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Gunnar Gunnarsson was nominated for the Nobel Prize in 1918, 1921, 1922 and 1955. He came close to receiving the coveted award when he was nominated in 1955. The Nobel Committee (composed of the Academy's secretary and two other members) recommended that the prizes should be shared between the Icelandic authors Gunnar Gunnarsson and Halldór Laxness.

Nobel Prize nominations


However, it is not unanimous for the committee's proposals to be successful. Another option of the 1955 committee was for the Belgian Baie to receive the award or Spanish author Jiménez. Then the third member gave a special opinion that Halldór Laxness should receive them alone. After much debate and voting that was the proposal favored by academy.

Gunnar & Germany

One of the biggest markets for European writers in the first half of the 20th century was the German-speaking part of Europe. Gunnar saw this opportunity, and as early as 1913 he had hired a German translator to translate his work.

His stories began to appear in German newspapers and magazines from 1914. Regular publishing of his books in Germany, however, didn´t begin until 1927 and soon gained considerable popularity.

By the end of the 1940s, Gunnar was one of the Nordic authors whom the new rulers of the third state approved and hampered. Under the auspices of the established Nordic cultural society, Die Nordische Gesellschaft, which the Nazis founded in 1933, Gunnar was invited to hold lectures and his books were sold in large editions. Gunnar was awarded an honorary doctorate at the University of Heidelberg in 1936 and was awarded the Heinrich Steffens Prize in 1937. His last trip to Germany under the auspices of the Nordic Company was in the first half of 1940. He then traveled all the way from Skriðuklaustur and had readings in 40 cities. At the end of the journey he met Hitler and is the only Icelander known to have met him. Gunnar did not return to Germany until after the war.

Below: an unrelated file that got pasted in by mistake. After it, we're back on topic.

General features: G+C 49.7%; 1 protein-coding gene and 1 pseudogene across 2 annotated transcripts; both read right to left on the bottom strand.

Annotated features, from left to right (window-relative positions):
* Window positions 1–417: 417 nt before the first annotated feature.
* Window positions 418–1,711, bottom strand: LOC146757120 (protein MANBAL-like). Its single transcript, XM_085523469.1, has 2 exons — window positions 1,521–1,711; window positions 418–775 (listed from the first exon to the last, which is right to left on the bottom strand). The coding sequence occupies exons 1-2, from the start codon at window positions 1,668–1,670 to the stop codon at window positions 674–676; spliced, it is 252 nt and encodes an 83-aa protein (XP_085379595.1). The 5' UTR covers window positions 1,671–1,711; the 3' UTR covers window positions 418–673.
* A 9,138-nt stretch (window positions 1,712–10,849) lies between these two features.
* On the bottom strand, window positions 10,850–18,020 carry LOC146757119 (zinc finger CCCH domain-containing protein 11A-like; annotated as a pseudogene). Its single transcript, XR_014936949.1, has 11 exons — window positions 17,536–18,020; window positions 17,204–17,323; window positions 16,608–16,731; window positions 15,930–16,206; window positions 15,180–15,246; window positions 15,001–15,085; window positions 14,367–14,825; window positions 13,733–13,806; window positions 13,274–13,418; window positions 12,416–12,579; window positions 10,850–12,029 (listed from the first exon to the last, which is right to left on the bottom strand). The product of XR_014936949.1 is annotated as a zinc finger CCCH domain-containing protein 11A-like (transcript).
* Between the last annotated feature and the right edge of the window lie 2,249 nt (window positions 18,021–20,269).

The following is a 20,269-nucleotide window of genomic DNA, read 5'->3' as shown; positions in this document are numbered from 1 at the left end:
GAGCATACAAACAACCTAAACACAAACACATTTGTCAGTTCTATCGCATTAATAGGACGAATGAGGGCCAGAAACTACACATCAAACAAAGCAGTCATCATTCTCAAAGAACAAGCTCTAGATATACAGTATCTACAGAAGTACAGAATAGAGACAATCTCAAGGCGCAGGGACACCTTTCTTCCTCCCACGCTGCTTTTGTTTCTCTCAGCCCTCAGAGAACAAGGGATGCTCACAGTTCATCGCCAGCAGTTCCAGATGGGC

Gunnar Gunnarsson was supporter of the unification of the Nordic countries into one democracy during the interwar years. This ideal was rooted in Scandinavianism in the 19th century and was found mainly among students in the Nordic countries in the early part of the 20th century.

Gunnar went widely and spoke about this, especially during student meetings in the 1930s. Many of those lectures can be found in the book Det Nordiske Rige which he published in 1928. At this time Gunnar was sure there would be conflict between the old superpowers in Europe sooner rather than later. He believed that the united Nordic countries would be better able to resist the allegiance of the superpowers than in each of them.

Gunnar found little basis for this ideal among officials, while student associations in Norway, Sweden and Denmark were competing to offer him change to hold his lecture.

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